Friday, April 26, 2013

Musings on the Multiplicity of Services

From the services I publish in our weekly church bulletin:

How many “services” do we have in each church service?

You may have noticed there are two “services” in our worship: the “Service of the Word” and “Service of the Sacrament.”  Are these separate services?  The worship of the Christian church has always had two chief parts.  The Jewish disciples of Jesus continued practices of the synagogue, which consisted in readings from the Old Testament, teaching, singing Psalms, and prayer.  We continue this tradition in the Service of the Word, where we read from both Testaments, hear the Gospel proclaimed, and respond with prayer and singing psalms, hymns and spiritual songs (Col. 3:16).  All this proclaims Christ as the substance of our faith, as summarized in the creeds.  As Christians, we have from our Lord himself one other ritual:  the Lord’s Supper, which has evolved into it’s own ceremony for two reasons.  First, the early church welcomed unbelievers to attend the Service of the Word, but since they were not permitted to receive the Lord’s Supper, they were dismissed before it was celebrated.  So it became sort of the “service within the service.”  The other factor in this separate service was its significance:  As Christ is the final sacrifice for sin, putting to an end to the Jewish temple sacrifices, the celebration of Christ’s work on the cross is the rite through which we receive God’s forgiveness.  Thus Christian worship begins with hearing God’s word, responding with praise and prayer, and ends with receiving forgiveness, life, and salvation, the fruit of the cross, in the Sacrament.  The church developed bookends so that the four-fold pattern of Christian worship, found in churches of all denominations and in all centuries, is gathering, Service of the Word, Service of the Sacrament, and concluding rites.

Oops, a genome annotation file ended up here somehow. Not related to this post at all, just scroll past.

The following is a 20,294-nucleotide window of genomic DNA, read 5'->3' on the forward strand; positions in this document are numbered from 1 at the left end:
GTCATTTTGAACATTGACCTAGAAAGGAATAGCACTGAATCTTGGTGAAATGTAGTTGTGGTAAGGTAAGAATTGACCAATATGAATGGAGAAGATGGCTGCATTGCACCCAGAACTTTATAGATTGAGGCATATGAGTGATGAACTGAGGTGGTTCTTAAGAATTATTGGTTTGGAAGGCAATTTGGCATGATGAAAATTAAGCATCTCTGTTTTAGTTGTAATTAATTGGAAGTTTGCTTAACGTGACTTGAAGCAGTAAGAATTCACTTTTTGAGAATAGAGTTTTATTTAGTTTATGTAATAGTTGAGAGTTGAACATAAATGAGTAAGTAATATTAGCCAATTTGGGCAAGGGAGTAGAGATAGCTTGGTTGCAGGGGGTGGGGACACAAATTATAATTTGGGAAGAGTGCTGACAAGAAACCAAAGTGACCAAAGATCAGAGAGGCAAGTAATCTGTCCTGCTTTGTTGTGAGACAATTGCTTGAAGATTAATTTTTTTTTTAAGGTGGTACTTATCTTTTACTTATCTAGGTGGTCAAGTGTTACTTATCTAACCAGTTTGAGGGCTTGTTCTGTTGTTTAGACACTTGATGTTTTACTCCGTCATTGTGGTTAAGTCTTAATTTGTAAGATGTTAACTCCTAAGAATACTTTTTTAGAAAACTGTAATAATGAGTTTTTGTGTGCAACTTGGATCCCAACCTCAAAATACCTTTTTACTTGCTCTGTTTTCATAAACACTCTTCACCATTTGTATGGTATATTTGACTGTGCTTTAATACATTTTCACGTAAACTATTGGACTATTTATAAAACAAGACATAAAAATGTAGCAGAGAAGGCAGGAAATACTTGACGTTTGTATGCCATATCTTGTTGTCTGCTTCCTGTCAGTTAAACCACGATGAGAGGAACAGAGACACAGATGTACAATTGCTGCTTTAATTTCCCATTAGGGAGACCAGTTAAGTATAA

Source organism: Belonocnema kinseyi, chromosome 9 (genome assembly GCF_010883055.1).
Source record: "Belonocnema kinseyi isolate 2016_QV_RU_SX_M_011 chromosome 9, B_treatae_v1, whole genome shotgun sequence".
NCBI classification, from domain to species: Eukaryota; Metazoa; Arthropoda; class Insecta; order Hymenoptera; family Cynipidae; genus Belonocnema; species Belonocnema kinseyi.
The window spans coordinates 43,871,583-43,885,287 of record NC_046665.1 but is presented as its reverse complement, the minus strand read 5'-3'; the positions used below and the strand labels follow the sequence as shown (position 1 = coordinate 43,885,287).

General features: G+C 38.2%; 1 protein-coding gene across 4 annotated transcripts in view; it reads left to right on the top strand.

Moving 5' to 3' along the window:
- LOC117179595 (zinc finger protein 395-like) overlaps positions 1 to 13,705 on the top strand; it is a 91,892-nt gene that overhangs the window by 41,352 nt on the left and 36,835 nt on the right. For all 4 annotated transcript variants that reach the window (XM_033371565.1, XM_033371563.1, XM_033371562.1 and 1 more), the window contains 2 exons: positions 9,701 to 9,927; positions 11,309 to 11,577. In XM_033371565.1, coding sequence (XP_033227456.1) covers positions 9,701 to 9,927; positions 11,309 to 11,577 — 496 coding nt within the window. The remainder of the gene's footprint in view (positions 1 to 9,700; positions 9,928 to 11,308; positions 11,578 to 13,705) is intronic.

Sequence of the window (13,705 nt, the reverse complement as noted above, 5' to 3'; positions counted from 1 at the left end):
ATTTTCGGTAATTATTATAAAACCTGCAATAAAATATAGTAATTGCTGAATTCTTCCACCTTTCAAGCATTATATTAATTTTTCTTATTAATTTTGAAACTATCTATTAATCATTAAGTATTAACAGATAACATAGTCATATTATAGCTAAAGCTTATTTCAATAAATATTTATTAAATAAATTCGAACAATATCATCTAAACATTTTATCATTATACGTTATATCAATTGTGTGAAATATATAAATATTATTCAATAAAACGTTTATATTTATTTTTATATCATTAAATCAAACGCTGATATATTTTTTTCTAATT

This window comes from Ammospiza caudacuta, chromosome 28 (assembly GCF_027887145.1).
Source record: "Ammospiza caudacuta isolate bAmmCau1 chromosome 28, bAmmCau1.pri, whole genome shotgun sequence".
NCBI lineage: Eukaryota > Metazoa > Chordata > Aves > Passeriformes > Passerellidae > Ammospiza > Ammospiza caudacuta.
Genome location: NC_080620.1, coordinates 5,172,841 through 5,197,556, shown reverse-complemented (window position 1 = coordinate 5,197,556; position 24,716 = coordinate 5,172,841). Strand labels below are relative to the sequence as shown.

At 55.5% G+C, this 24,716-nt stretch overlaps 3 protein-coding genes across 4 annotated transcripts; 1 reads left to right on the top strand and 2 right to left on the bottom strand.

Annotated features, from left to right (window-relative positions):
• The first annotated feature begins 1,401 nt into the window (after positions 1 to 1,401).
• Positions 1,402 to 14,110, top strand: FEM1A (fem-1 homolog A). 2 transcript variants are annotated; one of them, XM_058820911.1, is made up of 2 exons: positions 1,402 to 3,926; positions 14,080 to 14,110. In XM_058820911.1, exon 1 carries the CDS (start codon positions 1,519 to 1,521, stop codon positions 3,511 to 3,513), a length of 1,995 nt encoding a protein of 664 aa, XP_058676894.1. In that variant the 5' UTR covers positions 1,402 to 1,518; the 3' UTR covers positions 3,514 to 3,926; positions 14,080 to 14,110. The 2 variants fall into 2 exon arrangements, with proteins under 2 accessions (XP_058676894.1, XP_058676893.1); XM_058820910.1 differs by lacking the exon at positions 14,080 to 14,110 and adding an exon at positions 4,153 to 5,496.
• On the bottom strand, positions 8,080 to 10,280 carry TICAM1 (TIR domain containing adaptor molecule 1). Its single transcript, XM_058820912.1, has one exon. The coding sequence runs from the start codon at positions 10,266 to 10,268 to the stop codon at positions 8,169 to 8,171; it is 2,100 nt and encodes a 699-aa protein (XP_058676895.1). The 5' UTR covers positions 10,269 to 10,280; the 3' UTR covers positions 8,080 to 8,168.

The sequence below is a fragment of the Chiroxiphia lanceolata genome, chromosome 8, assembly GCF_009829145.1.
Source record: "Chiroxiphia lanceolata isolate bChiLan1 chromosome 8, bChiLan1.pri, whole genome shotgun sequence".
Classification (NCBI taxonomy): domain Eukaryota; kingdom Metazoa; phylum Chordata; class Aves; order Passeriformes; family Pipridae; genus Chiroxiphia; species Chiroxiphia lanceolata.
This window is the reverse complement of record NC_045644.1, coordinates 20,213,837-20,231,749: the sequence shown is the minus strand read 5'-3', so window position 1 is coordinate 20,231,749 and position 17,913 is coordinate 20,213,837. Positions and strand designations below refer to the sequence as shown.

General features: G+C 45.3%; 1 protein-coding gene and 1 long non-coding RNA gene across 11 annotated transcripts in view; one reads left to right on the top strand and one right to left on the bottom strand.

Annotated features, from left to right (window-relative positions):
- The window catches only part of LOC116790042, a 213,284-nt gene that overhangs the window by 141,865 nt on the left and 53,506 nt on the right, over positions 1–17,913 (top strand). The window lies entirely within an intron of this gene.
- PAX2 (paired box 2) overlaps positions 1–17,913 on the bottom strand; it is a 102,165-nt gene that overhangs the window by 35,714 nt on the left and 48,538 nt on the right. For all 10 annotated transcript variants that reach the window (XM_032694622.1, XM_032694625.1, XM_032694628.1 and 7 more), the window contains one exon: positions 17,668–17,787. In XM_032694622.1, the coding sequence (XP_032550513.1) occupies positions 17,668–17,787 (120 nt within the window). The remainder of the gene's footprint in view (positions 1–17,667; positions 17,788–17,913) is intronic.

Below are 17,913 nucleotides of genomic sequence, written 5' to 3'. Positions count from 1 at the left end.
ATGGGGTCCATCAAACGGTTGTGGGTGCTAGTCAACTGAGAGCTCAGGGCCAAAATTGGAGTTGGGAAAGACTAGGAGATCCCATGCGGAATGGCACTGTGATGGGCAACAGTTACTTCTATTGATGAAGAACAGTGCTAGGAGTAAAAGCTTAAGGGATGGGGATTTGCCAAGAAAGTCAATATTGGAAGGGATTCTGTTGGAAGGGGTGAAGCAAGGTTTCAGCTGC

From the Augsburg Confession:  Article 24:  Our churches are falsely accused of abolishing the Mass.  The Mass is held among us and celebrated with the highest reverence.  Nearly all the usual ceremonies are also preserved, except that the parts sung in Latin are interspersed with German hymns.  These have been added to teach the people.  For ceremonies are needed for this reason alone:  that the uneducated be taught what they need to know about Christ.

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